Designed for infants and kids, a premature stent is showing promising results

You would never realize it by examining Jake, but 4 years old Jake Schumacher was born with serious congenital heart defects.

When he was five months old, he underwent heart surgery to place an angioplasty stent.

“It was pretty hard, because I just kept thinking, ‘Why my son?'” his father, Craig Schumacher, said of learning of his son’s diagnosis.

Typically, surgeons are placing stents in children, and they use adult stents with a narrow diameter. That stent, however, must be replaced by open heart surgery as the children grow. The night before Jake was scheduled to get another stent, the surgeon’s office called his parents.

“They said, ‘There’s this new technology where there’s a stent that can grow with him,'” Jake’s mother, Yvette Honda-Schumacher, recalled.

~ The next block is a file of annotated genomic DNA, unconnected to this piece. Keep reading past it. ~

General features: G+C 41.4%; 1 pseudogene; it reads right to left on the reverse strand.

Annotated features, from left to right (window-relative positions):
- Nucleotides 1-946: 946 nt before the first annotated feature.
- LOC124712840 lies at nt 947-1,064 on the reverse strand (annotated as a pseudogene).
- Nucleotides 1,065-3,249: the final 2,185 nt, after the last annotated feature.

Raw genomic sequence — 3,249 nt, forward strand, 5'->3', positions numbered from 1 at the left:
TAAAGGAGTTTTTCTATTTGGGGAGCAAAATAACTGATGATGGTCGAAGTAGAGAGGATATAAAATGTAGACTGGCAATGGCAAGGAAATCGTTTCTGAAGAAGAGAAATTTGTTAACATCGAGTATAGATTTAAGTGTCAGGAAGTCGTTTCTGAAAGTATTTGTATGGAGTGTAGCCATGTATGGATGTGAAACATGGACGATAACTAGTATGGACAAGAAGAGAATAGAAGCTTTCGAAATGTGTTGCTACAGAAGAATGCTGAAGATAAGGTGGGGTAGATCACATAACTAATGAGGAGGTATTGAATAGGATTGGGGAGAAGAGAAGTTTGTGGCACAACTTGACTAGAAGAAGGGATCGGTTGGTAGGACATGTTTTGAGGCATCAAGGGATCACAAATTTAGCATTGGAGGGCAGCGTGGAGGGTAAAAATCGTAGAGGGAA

It is named Minima stent, the very first designed for infants and children. It expands as the child develops, making another heart operation less likely.

A pediatric cardiologist at Cedars-Sinai Guerin Children’s Hospital in Los Angeles where Jake had his stent placed as part of clinical trial called “game changing” and “really exciting.”

10 children have received four stents so far.

“At six months follow up, there were no issues with the stent that was deployed,” Markush said of the 10 patients. “There was 100% relief of the original narrowings, and there were no serious adverse events.”

Nine months after receiving his stent, Jake is doing Taekwondo, and is also planning to take up ice hockey.

With information from CBS News

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